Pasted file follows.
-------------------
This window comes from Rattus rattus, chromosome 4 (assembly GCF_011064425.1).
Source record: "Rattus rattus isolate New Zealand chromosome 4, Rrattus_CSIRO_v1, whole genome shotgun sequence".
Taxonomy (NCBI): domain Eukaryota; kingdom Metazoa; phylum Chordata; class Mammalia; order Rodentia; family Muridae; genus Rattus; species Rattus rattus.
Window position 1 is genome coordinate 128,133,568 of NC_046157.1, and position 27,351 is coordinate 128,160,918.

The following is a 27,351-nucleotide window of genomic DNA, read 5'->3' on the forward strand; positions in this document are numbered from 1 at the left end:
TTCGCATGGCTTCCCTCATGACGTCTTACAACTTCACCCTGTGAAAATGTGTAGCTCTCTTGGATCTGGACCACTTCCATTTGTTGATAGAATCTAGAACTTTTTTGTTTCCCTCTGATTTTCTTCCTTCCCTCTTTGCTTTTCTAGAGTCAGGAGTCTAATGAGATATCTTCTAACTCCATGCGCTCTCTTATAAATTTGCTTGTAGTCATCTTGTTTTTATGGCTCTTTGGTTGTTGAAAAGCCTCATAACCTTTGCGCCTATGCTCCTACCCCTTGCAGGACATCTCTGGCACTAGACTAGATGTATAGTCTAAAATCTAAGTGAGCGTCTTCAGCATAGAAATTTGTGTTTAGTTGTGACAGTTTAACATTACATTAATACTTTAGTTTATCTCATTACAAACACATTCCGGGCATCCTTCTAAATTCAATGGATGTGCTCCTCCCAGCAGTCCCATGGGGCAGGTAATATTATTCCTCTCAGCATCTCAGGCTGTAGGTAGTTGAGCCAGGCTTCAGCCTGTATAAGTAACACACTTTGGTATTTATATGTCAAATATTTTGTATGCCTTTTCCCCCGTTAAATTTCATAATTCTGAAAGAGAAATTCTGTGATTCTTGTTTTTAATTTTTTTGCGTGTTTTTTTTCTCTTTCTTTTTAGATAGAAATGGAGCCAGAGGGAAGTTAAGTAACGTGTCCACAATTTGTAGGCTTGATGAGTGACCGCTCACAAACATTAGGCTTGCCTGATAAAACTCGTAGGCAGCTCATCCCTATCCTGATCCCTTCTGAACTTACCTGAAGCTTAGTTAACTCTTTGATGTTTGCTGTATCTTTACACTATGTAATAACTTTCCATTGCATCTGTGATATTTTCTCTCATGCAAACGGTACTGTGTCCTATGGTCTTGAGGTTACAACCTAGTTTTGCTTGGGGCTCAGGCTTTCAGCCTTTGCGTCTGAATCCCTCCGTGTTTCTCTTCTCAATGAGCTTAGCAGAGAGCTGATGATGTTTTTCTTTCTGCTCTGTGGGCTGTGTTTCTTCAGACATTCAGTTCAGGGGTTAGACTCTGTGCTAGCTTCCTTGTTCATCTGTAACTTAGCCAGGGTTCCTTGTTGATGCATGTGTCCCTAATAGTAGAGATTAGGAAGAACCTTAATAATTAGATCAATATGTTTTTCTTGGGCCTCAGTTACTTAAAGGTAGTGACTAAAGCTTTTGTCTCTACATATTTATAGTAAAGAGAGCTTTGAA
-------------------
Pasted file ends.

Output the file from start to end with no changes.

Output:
This window comes from Rattus rattus, chromosome 4 (assembly GCF_011064425.1).
Source record: "Rattus rattus isolate New Zealand chromosome 4, Rrattus_CSIRO_v1, whole genome shotgun sequence".
Taxonomy (NCBI): domain Eukaryota; kingdom Metazoa; phylum Chordata; class Mammalia; order Rodentia; family Muridae; genus Rattus; species Rattus rattus.
Window position 1 is genome coordinate 128,133,568 of NC_046157.1, and position 27,351 is coordinate 128,160,918.

The following is a 27,351-nucleotide window of genomic DNA, read 5'->3' on the forward strand; positions in this document are numbered from 1 at the left end:
TTCGCATGGCTTCCCTCATGACGTCTTACAACTTCACCCTGTGAAAATGTGTAGCTCTCTTGGATCTGGACCACTTCCATTTGTTGATAGAATCTAGAACTTTTTTGTTTCCCTCTGATTTTCTTCCTTCCCTCTTTGCTTTTCTAGAGTCAGGAGTCTAATGAGATATCTTCTAACTCCATGCGCTCTCTTATAAATTTGCTTGTAGTCATCTTGTTTTTATGGCTCTTTGGTTGTTGAAAAGCCTCATAACCTTTGCGCCTATGCTCCTACCCCTTGCAGGACATCTCTGGCACTAGACTAGATGTATAGTCTAAAATCTAAGTGAGCGTCTTCAGCATAGAAATTTGTGTTTAGTTGTGACAGTTTAACATTACATTAATACTTTAGTTTATCTCATTACAAACACATTCCGGGCATCCTTCTAAATTCAATGGATGTGCTCCTCCCAGCAGTCCCATGGGGCAGGTAATATTATTCCTCTCAGCATCTCAGGCTGTAGGTAGTTGAGCCAGGCTTCAGCCTGTATAAGTAACACACTTTGGTATTTATATGTCAAATATTTTGTATGCCTTTTCCCCCGTTAAATTTCATAATTCTGAAAGAGAAATTCTGTGATTCTTGTTTTTAATTTTTTTGCGTGTTTTTTTTCTCTTTCTTTTTAGATAGAAATGGAGCCAGAGGGAAGTTAAGTAACGTGTCCACAATTTGTAGGCTTGATGAGTGACCGCTCACAAACATTAGGCTTGCCTGATAAAACTCGTAGGCAGCTCATCCCTATCCTGATCCCTTCTGAACTTACCTGAAGCTTAGTTAACTCTTTGATGTTTGCTGTATCTTTACACTATGTAATAACTTTCCATTGCATCTGTGATATTTTCTCTCATGCAAACGGTACTGTGTCCTATGGTCTTGAGGTTACAACCTAGTTTTGCTTGGGGCTCAGGCTTTCAGCCTTTGCGTCTGAATCCCTCCGTGTTTCTCTTCTCAATGAGCTTAGCAGAGAGCTGATGATGTTTTTCTTTCTGCTCTGTGGGCTGTGTTTCTTCAGACATTCAGTTCAGGGGTTAGACTCTGTGCTAGCTTCCTTGTTCATCTGTAACTTAGCCAGGGTTCCTTGTTGATGCATGTGTCCCTAATAGTAGAGATTAGGAAGAACCTTAATAATTAGATCAATATGTTTTTCTTGGGCCTCAGTTACTTAAAGGTAGTGACTAAAGCTTTTGTCTCTACATATTTATAGTAAAGAGAGCTTTGAA